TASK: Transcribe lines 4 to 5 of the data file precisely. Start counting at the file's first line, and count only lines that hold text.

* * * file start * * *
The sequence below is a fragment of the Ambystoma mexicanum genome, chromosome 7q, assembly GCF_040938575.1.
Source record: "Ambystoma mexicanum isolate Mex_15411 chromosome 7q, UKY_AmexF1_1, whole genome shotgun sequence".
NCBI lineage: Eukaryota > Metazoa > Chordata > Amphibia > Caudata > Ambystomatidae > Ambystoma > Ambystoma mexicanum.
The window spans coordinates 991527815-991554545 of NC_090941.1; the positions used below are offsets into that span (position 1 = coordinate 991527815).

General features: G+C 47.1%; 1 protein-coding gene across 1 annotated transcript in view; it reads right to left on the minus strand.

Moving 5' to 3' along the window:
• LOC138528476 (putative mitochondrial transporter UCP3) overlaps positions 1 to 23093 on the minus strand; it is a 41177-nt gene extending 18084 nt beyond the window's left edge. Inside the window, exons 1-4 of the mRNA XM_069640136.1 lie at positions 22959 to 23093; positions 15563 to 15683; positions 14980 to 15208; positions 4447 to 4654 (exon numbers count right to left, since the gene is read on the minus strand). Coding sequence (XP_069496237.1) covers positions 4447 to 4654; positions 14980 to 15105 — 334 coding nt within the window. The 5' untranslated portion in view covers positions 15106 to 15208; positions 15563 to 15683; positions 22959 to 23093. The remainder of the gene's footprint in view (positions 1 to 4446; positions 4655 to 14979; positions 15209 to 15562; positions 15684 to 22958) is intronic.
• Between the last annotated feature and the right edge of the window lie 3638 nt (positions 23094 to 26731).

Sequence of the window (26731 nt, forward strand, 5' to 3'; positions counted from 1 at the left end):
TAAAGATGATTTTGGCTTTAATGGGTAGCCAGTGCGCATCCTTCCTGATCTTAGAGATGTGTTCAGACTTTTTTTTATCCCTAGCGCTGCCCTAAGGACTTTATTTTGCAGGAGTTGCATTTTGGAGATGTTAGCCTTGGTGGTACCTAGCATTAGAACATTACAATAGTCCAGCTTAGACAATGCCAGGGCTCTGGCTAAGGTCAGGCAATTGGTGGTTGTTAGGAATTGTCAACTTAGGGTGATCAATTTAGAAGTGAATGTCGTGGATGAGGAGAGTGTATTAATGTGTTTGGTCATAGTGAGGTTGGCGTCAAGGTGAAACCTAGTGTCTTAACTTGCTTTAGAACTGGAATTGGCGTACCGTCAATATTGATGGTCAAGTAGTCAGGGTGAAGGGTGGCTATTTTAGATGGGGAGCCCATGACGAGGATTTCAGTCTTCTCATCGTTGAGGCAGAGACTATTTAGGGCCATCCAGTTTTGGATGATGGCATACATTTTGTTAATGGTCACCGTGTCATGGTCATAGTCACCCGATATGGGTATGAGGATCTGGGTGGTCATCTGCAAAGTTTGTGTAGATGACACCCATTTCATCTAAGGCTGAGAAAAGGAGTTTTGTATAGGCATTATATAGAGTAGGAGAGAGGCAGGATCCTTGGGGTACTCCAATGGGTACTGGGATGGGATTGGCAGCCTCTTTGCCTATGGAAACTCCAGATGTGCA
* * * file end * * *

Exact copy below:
The window spans coordinates 991527815-991554545 of NC_090941.1; the positions used below are offsets into that span (position 1 = coordinate 991527815).

General features: G+C 47.1%; 1 protein-coding gene across 1 annotated transcript in view; it reads right to left on the minus strand.